French Make it Official With Nice NFC Launch
Organizers of France’s “precommercial” launch of Near Field Communication services in Nice have made it official, kicking off what they say is the first project of its kind in Europe and a “rehearsal” for a national rollout of NFC next year in France.
The government-backed Nice project, which involves four mobile operators, at least two banks and the city’s transit operator, will enable subscribers to tap their phones to pay fares for buses and trams, make purchases in some stores and tap smart posters for updated transit schedules and tourist information. NFC-based student services at the nearby University of Nice Sophia Antipolis will also be available.
The four mobile operators, Orange-France, SFR, Bouygues Telecom and NRJ Mobile, will put around 4,000 NFC phones on sale to subscribers in Nice initially. The phones will be the NFC version of the popular, though sub-3G, touch-screen phone, the Samsung (S5230) Player One. The phone, nicknamed the Player One “cityzi” for this project, will store secure applications in SIM cards the telcos issue with a standard connection to NFC chips in the phones. Cityzi is the brand and acceptance mark organizers have chosen for NFC in France.
Organizers, which officially launched the project Friday, see it as a prelude to a national rollout, which could begin in the Paris region, where transit authority STIF has committed to rolling out NFC-based transit ticketing in 2011.
But in announcing the Nice launch, French mobile operator group Association Française du Sans Contact Mobile, or AFSCM, has volunteered a projection that only about 500,000 subscribers could be equipped with NFC cityzi phones by the end of 2011.
Besides paying bus and tram fares, subscribers will be able to buy transit tickets over the air, including making purchases of up to 10 euros (US$12.40) directly from their operators, which will put the charges on the subscribers’ phone bills.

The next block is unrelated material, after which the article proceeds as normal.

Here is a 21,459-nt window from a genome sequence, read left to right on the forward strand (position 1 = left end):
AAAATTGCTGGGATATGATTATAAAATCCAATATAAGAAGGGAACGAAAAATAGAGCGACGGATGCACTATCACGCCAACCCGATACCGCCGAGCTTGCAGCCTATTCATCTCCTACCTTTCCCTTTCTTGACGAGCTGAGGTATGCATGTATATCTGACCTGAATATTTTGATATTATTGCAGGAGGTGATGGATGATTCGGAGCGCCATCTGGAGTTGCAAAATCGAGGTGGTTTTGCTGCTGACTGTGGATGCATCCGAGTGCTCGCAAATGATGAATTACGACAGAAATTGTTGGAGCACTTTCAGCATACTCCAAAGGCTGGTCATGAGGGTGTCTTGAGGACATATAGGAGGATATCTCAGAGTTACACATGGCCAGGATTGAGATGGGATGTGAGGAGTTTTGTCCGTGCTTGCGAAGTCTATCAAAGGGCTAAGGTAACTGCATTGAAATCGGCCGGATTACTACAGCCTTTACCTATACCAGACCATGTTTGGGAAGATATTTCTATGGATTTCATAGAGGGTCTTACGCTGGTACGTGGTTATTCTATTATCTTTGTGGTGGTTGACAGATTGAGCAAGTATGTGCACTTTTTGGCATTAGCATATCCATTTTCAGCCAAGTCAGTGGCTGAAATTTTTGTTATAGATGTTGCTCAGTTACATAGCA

Retail payment is also part of the launch, although merchant acceptance is limited for now and only two banks have publicized plans for participation so far. Others are expected to follow later in the year.
One of those two banks is BNP Paribas, which announced Friday it would be issuing 5,000 contactless EMV cards to customers in Nice and will also make its “KIX” mobile-payment application available. The cards and phone payment service will support the Visa payWave contactless application.
For the phone application, customers must enter a “private code” on their handset keypads before completing a purchase. But for purchases below 20 euros, they could choose not to enter the PIN, the bank noted.
BNP is referring to both the contactless cards and NFC phone application as “trial offers,” not precommercial launches, involving 43 of its branches in and around Nice. It will begin to promote the project in June.
Customers with NFC phones will need to activate the payment applications preloaded on their SIM cards in bank branches, according to an announcement Friday by France-based Gemalto, which confirmed it is serving as trusted service manager, or TSM, for Crédit Mutuel-CIC bank. The bank is an owner of NRJ Mobile, which is a mobile virtual network operator.
Unlike with BNP Paribas, customers of Crédit Mutuel-CIC will be able to buy the NFC phones in their bank branches, not only in mobile shops, according to the Gemalto release.
Gemalto also announced Friday it will serve as TSM for operator Orange France. TSMs generally download and manage applications over the air to NFC phones.
UPDATE: France-based Oberthur Technologies is serving as TSM for BNP Paribas, according to sources, as well as for telcos SFR and Bouygues. (EDITOR'S NOTE: The story earlier indicated that Gemalto and Oberthur were both serving as TSM for Crédit Mutuel-CIC. The story should have stated Gemalto is serving as TSM for Crédit Mutuel and Oberthur for BNP Paribas. See project page.)